First time home buyer: Are you financially ready to buy a home?
In this article:
There are three key questions you should ask yourself when you’re a first time home buyer”
- “Do I have a steady job and reliable income?”
- “Is my credit history reasonable?”
- “Do I have money saved up for more than just my down payment?”
If you can answer all three questions with “yes,” it may be time to consider homeownership.Verify your new rate (Mar 28th, 2020)
“Do I have a steady job and reliable income?”
Before you choose to buy a home, you’ll want to be reasonably certain that you can make its monthly payment.
You can’t know for sure that your job or income won’t change — life happens, after all — but an objective analysis will go a long way.
For example, if you’re planning to leave your full-time job in favor of self-employment, be aware that such a switch may be trickier than it appears.
The risks of becoming self-employed actually, are why mortgage lenders want to see at least one year of income with you in your new role, and sometimes two.
Like new restaurants, many new businesses fail.
Additionally, if you know that this new role will cause a guaranteed income setback, this, too, affects stability.
Attorneys who become partners in their respective firms sometimes miss this point. Yes, your overall annual income is likely to increase in your new role, but your guaranteed salary is taking a hit.Verify your new rate (Mar 28th, 2020)
“Is my credit history reasonable?”
You don’t need perfect credit to purchase a home. In fact, you don’t even need great credit.
Despite a history of bankruptcy, foreclosure, or short sale, you can get approved for a mortgage with a lender. However, your credit history has to be reasonable.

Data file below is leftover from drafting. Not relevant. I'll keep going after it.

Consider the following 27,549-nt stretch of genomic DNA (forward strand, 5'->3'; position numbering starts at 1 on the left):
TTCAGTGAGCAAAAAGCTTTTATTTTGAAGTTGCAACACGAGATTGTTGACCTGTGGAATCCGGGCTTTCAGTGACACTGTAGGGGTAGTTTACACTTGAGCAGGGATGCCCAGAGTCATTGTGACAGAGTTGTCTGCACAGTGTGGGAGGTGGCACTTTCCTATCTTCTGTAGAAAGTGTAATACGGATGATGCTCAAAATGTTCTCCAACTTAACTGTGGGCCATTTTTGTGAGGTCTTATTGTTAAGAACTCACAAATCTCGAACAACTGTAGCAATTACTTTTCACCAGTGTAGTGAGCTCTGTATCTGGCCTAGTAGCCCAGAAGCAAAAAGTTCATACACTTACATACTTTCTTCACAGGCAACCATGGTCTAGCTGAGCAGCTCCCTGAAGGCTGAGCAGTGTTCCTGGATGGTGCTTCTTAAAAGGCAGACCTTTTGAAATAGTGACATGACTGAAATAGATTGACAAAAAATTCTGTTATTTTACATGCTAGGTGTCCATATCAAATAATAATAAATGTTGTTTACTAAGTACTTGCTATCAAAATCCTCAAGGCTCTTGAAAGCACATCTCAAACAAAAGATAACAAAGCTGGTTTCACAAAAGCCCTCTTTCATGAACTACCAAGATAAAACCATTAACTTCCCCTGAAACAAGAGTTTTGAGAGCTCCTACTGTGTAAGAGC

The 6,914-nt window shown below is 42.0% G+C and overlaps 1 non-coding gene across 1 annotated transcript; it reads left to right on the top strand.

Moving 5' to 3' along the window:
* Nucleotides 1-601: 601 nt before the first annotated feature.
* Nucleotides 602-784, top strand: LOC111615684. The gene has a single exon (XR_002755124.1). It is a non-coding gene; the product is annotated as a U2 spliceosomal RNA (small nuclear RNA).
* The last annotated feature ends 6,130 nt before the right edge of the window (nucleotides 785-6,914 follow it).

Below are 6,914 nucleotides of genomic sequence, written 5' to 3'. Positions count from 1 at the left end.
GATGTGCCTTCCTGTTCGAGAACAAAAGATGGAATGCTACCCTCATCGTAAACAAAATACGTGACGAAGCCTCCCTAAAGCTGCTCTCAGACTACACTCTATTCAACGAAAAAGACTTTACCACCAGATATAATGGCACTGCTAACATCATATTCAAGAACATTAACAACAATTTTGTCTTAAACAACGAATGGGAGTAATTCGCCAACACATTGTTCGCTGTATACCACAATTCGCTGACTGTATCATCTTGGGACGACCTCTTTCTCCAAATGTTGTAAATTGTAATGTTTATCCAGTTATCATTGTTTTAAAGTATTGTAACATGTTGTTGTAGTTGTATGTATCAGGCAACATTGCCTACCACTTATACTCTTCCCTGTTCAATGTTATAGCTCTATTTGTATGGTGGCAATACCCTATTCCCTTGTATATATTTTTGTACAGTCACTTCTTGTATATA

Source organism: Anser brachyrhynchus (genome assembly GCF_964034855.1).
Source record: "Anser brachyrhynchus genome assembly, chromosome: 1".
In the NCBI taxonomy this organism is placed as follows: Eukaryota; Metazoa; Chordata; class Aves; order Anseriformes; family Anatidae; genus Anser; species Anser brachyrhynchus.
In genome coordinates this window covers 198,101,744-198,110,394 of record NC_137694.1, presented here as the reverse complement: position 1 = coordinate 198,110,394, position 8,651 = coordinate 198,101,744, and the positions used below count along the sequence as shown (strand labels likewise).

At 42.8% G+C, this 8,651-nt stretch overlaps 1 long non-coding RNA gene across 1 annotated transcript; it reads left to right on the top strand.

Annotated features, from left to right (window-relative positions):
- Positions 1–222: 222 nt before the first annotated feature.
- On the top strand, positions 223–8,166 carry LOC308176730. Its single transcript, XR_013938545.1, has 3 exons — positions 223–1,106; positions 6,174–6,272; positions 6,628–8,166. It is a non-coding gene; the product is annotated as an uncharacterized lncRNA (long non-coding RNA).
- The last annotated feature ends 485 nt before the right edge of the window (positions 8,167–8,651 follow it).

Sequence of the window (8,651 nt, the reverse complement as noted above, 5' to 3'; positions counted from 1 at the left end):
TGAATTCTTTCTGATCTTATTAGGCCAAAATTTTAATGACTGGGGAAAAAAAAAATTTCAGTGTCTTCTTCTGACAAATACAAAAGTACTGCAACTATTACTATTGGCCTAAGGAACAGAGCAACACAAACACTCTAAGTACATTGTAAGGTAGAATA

When considering your credit history, ignore the blemishes of your long-ago past. What happened five or ten years ago is ancient history.
What matters is how you’re managing your credit today.
If in the last six-to-12 months, you’ve kept credit card balances well below their limits, paid your creditors on time, and not added new accounts, you’re managing your credit well. Your FICO (credit scores) should rise during this time.
It’s your most recent credit history that affects your credit score the most. Good behavior pushes your score higher, poor behavior moves your score lower.
Before buying a home, make sure you have a handle on the debt you carry already. The experience of homeownership is often marred for homeowners who are overloaded with bills.
“Am I prepared for homeownership?”
When you’re thinking of buying a home, it’s important to think about your down payment — even if your plan is to use 100 percent financing.
This is because thinking about a down payment forces you to think about your savings and, as a homeowner, you’re going to need your savings.
It’s often overlooked that the cost of homeownership ranges higher than just your monthly payment. There are real estate taxes to pay, homeowners insurance bills to cover and, like with the homes you’ve rented in your life, things break.
Homes can be expensive to maintain — even the new ones.
As a homeowner, you should plan to set aside 1.5 percent of your home’s value each year to cover the costs of maintenance and repairs. Some years, you will just a portion of what you’ve earmarked. Other years, you’ll use all of it.
You should also make sure that your household savings accounts hold at least six months’ worth of living expenses, and preferably, twelve. Job loss and illness can affect your household income, which can affect your ability to make payments on your home.
It’s important that you’ve set aside savings.
Did you decide that you’re ready?
Home values are their highest of the decade and are expected to climb. Considering that interest rates remain near historic lows, today could be a great day to become a new homeowner.Verify your new rate (Mar 28th, 2020)
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